Nepal | September 27, 2020

Failure of govt and opposition: It’s dysfunctional democracy

Jiba Raj Pokharel
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Democratic dysfunctionality raises its ugly head when the six aspects of democracy such as the representation, participation, replicability, predictability, equity and adaptability get an axe due to the lack of solidarity

The much hyped, near a two-thirds majority of the Nepal Communist Party in the Parliament looks like so only in name and less in spirit against the backdrop of its inability to properly run the affairs of the state. It is more than glaring in its failure to spend its peanut-sized development budget when judged by international standards. It is far lesser than the running budget when it should have been to the contrary.

Illustration: Ratna Sagar Shrestha/THT

The adjournment of the House for a month just because the ruling party could not decide on the name of the candidate for the vacant post of the Speaker of the House of Representatives is another dismal performance of the government. The nomination after an unusual delay of Agni Prasad Sapkota sent the hallowed corridors of the Parliament resonating with the government’s indifference to the judiciary in view of the murder case under hearing by the constitutional bench of the Supreme Court against him.

The confusion prevailing in the government regarding whether or not to join the Millennium Challenge Corporation despite the disclosure of the Chinese ambassador that the sovereign Nepal can take the decision of its own complemented by that of the American Ambassador that it is no political campaign, but merely developmental and economic assistance has exposed the conceptual bankruptcy of the government. The withdrawal of the media council bill after long belligerence also reflects the government’s lack of homework and vacillating attitude.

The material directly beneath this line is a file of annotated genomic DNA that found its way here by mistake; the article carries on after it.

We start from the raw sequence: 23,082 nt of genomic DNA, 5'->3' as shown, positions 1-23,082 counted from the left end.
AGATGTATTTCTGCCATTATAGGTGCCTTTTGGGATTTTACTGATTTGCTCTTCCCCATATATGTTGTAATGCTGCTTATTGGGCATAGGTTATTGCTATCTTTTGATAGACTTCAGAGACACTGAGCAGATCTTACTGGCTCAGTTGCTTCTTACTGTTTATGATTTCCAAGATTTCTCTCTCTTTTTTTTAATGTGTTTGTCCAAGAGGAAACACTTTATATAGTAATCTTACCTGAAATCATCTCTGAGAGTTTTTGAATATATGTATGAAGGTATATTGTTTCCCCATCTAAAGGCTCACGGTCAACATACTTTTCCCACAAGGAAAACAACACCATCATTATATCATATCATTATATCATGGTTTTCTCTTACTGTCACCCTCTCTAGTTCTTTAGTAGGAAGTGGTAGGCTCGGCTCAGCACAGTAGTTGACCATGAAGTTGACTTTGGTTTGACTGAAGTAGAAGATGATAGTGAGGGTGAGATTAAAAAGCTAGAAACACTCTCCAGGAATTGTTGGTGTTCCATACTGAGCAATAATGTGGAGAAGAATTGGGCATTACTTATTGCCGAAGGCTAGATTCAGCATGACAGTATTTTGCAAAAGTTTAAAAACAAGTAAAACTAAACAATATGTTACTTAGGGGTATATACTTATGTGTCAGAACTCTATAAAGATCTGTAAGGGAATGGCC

One of the opposition leaders of the Nepali Congress, Krishna Sitoula, has publicly admitted the party’s failure to perform as a viable opposition. The opposition has been engulfed by divisive infighting as a result of which it has not been able to hold its convention on time. The oldest democratic party of Nepal has been alleged in political circles to practice everything but democracy. Citing undemocratic course pursued by the party, the dissident group led by Ram Chandra Poudel organised the meeting of the district presidents. It created such a strong ripple that the party President, Sher Bahadur Deuba, had to invite them for a tea-party offering an olive branch to open talks in all the contentious issues except for the date of the proposed convention. This is not the first time that the government and opposition have been unable to deliver to the country in the history of parliamentary democracy. The demagogue Hitler emerged in the political scene after the government and opposition were both in disarray following the Great Depression of the year 1928. Similarly, firebrand journalist Mussolini appeared in Italy around the same time after the democratic system in the country was thought to be unsuccessful for the unity of the country. In Nepal also, in the mid-nineties, Maoists attained a dizzying height rebelling against the state when the government and opposition both were alleged to be indulged in corrupt practices.